May 18th 2019

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Articles from this issue:

COVER STORY Green energy policies freeze out the poor

EDITORIAL Religious freedom will be suffocated if ALP elected

FEDERAL ELECTION Majors fling barrels of pork in the way of disillusioned voters

CANBERRA OBSERVED If independents rule in House, stability is a goner

SOCIETY 'Ladies Wanted' flyers lure women into porn

CULTURE AND SOCIETY The last of his tribe

ECONOMICS Trading in the toxic legacy of neoliberalism

TECHNOLOGY The wheels come off Tesla's electric dream

HISTORY OF SCIENCE Faith and reason and Father Stanley Jaki Part 1

STATE POLITICS Notes from the hustings

A TRIBUTE TO LES MURRAY A man of the Word: the poet and the Logos

MUSIC Workhorse themes: Sonic sub-rhythms

CINEMA Avengers: Endgame: Marvellous final chapter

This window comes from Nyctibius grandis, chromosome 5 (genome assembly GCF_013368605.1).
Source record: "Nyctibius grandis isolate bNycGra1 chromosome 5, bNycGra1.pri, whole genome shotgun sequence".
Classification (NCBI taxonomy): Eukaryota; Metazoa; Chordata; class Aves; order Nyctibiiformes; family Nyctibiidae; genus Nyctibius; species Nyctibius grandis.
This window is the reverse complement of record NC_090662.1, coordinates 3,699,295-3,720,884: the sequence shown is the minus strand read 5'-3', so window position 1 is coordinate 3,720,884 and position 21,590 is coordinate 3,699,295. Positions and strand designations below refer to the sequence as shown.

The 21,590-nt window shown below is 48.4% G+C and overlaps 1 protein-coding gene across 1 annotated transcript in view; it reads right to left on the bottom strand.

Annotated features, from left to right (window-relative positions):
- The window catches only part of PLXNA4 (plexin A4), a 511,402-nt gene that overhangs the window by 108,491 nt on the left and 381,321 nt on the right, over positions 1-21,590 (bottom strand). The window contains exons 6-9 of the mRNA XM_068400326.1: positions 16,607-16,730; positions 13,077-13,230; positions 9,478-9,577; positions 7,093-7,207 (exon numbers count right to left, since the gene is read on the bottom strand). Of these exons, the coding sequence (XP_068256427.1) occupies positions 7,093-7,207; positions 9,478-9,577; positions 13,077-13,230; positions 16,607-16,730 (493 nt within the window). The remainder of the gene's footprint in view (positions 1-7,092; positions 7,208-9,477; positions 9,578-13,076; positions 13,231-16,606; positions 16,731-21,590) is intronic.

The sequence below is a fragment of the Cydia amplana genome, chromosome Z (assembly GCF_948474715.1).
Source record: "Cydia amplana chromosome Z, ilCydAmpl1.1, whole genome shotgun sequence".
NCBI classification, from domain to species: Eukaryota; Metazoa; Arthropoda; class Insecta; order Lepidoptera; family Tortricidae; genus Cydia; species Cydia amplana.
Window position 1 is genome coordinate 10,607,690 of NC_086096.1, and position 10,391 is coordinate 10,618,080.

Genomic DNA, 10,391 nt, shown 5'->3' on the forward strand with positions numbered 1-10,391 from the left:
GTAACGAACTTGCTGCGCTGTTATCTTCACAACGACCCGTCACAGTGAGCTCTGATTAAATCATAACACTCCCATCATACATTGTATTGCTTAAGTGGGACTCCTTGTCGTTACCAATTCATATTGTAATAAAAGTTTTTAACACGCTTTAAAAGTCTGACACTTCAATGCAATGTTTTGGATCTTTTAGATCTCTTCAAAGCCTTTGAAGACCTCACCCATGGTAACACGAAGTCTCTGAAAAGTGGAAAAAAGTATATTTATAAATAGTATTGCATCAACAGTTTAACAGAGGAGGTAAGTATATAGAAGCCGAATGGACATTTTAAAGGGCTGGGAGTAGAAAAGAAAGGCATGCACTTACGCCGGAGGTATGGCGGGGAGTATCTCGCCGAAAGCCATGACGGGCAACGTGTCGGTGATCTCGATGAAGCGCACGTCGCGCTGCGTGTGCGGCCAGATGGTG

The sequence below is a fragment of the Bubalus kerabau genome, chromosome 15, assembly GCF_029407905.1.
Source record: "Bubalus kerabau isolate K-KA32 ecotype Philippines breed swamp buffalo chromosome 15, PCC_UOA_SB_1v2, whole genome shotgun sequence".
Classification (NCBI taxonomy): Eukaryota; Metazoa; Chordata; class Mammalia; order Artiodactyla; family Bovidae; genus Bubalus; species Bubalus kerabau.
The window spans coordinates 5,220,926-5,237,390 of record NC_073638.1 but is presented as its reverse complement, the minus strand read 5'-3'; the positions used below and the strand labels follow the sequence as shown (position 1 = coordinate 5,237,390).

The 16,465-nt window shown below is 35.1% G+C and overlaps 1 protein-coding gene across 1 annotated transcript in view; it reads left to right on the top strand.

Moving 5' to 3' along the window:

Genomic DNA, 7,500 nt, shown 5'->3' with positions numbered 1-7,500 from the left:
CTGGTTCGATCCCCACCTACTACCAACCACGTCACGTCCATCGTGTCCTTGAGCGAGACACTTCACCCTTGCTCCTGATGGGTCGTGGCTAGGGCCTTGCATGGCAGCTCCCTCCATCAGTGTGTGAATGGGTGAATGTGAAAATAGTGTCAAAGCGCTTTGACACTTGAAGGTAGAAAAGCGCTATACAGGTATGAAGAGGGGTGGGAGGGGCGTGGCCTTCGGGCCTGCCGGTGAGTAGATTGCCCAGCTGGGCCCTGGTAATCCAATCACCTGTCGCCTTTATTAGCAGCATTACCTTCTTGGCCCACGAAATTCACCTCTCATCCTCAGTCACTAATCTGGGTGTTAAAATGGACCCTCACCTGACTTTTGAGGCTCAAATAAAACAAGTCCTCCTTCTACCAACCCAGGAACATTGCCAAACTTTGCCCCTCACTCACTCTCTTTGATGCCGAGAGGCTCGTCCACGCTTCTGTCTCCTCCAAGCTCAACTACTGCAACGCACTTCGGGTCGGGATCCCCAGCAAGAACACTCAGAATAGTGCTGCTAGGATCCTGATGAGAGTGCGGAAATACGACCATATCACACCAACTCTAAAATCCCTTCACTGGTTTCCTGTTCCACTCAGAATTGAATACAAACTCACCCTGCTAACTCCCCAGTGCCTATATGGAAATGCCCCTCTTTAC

BOOK REVIEW The left has our schools in bondage

BOOK REVIEW Philosopher hits all the right notes

OBITUARY Bob Hawke: astute politician; flawed policies


EDITORIAL How Scott Morrison routed Labor, the Greens, GetUp and the left media

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Religious freedom will be suffocated if ALP elected

by Patrick J. Byrne

News Weekly, May 18, 2019


  • Labor and Greens promise end to exemptions from gender laws for religious schools
  • Parental liberty to choose the religious and moral education of their children is trampled
  • Duty of care for non-transgender children is fatally compromised

It is a sad reality that in Australian law there is an absence of strong protections for freedom of belief. Indeed, as some leading lawyers have commented, religious freedom has been reduced to tenuous exemptions in anti-discrimination laws introduced since the 1980s.

Now, key exemptions in the federal Sex Discrimination Act (SDA), that allowed faith-based schools to enrol and employ people according to their religious beliefs, are under serious threat.

The Labor Party and the Greens are committed to removing these exemptions in the next Parliament.

The SDA was originally passed in 1984 to protect women from discrimination, particularly in the workplace. It meant, for example, that no longer could a woman be sacked because she became pregnant.